1) During the drinks reception

I always plan to arrive at a wedding reception early enough so that I can get familiar with the venue, find out where everything is and get ready, which for me means getting my strolling close up tricks out and into my pockets ready to perform.

I'm waiting for the guests to arrive, get their first drink and start congregating in small groups to chat. Once they've had a chance to settle a bit and relax I'm looking for the groups where I think people will be open to what I'm doing and where I can generate a buzz of excitement. 

People ask me if I get nervous and yes, a bit, although I've been doing this long enough now to know how to combat that first bit of anxiety about approaching people. I start with tried and tested effects that play big for small groups, that I can do surrounded if necessary and can be performed and then repeated for another small group. Once I've performed for one small group I'm relaxed and if there's a bit of a buzz generated then this makes other people curious about what's going on and accustomed to there being a magician in the room.

I tend not to start with children as that gives an impression that I am primarily there to entertain the children which is not the impression I want to give. I will engage the children later on once I've performed for a few adult groups.

2) During the wedding breakfast or meal

Whether there's a formal wedding breakfast with multiple courses, or just a buffet, my approach is similar. There are many effects I can perform that require a small amount of table space.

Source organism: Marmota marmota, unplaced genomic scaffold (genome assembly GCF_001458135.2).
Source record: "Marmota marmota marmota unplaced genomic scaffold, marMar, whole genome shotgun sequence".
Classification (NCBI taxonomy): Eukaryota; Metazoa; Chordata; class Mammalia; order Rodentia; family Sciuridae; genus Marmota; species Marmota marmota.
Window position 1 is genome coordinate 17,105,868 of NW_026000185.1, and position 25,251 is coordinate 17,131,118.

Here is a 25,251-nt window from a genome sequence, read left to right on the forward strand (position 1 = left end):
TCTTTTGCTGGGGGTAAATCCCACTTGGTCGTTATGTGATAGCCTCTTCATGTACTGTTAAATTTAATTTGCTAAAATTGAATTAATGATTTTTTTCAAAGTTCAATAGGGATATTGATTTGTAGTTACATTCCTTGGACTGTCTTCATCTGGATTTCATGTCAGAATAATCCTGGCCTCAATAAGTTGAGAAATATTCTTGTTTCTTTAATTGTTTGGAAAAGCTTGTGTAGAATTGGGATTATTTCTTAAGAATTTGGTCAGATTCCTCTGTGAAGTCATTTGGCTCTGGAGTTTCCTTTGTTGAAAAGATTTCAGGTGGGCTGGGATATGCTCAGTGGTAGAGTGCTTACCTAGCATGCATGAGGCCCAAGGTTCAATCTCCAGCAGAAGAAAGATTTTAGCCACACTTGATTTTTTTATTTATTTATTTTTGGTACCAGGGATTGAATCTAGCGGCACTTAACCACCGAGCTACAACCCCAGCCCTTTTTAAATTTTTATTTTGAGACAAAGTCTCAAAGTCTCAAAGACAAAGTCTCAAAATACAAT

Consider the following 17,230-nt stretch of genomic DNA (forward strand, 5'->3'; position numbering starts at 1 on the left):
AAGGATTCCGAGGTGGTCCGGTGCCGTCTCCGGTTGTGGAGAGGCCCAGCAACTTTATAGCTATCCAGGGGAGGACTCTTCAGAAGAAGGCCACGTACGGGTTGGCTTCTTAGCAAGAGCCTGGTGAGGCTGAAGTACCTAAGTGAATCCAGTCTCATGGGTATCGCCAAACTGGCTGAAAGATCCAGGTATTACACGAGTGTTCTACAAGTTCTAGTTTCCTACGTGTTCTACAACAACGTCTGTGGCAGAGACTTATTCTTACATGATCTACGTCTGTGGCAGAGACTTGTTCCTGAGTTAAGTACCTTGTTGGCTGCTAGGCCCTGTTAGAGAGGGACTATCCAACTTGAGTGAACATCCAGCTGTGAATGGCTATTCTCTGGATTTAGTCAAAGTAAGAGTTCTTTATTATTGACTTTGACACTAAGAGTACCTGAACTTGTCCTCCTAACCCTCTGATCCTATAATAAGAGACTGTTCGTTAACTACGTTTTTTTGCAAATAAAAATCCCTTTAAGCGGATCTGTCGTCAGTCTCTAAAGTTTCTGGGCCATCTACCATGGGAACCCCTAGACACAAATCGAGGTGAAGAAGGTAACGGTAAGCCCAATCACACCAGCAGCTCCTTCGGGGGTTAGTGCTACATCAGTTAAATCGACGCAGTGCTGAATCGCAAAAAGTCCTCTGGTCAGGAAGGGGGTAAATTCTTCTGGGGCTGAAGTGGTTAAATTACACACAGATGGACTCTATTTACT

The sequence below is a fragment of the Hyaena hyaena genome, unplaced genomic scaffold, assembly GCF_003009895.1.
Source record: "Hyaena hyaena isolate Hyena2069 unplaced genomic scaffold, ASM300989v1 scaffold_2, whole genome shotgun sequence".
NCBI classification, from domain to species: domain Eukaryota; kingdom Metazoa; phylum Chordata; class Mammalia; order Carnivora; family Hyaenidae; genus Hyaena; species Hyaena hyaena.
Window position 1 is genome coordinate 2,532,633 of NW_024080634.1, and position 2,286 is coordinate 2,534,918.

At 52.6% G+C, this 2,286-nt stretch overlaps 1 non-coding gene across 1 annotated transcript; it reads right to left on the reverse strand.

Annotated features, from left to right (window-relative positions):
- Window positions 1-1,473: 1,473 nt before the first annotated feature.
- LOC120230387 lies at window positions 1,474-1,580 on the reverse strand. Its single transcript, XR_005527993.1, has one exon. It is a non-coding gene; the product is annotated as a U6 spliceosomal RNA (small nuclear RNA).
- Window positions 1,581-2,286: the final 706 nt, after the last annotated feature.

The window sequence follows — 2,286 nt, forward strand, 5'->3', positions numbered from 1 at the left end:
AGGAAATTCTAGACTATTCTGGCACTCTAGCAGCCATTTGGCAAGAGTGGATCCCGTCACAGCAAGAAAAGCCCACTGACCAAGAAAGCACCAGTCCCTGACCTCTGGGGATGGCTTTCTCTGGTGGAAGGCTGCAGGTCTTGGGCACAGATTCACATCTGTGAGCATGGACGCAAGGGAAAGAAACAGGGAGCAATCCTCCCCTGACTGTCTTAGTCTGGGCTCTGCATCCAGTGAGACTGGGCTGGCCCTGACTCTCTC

Depending on time I will usually wait until people have had a chance to eat something as they are often hungry if they've travelled a long way to get to the wedding and its often mid-afternoon before they get chance to eat again. Their priority may not be on the magic if they are hungry.

I avoid approaching tables where there are people eating, at least during the first couple of courses of a meal. Its much better for me to perform in between courses when people have their hands free and they don't have food in their mouths. Later on during deserts and coffee its much more relaxed and anything goes.

I can stay performing at tables until there's a general exit of people so that the venue staff can turn the room around for the evening party. If there's a suitable bar area or separate room to continue in I can carry on performing, especially if some of the guests missed out of the magic during the meal.

3) The evening party

In the evening there are often new guests arriving. Some of them will be seated and some will be standing so its more of a mixture of strolling and table magic that I can perform depending on what's happening at the time. Flexibility is key for me. I may also get a chance to perform something that really belongs in a cabaret show. As long as people are enjoying the magic and having fun with it - that's what counts for me.

There is a natural end time for me which is when the music and dancing starts. Music in the background during the rest of the day is fine but usually the music once the dancing starts is of a volume that makes it difficult for me to communicate with people and I have to be able to talk to people to do what I do. 

I am a big fan of music myself and when I play my bass ukulele at concerts its often cranked up to fill the room but I don't expect there to be a magician trying to work the room whilst I'm playing.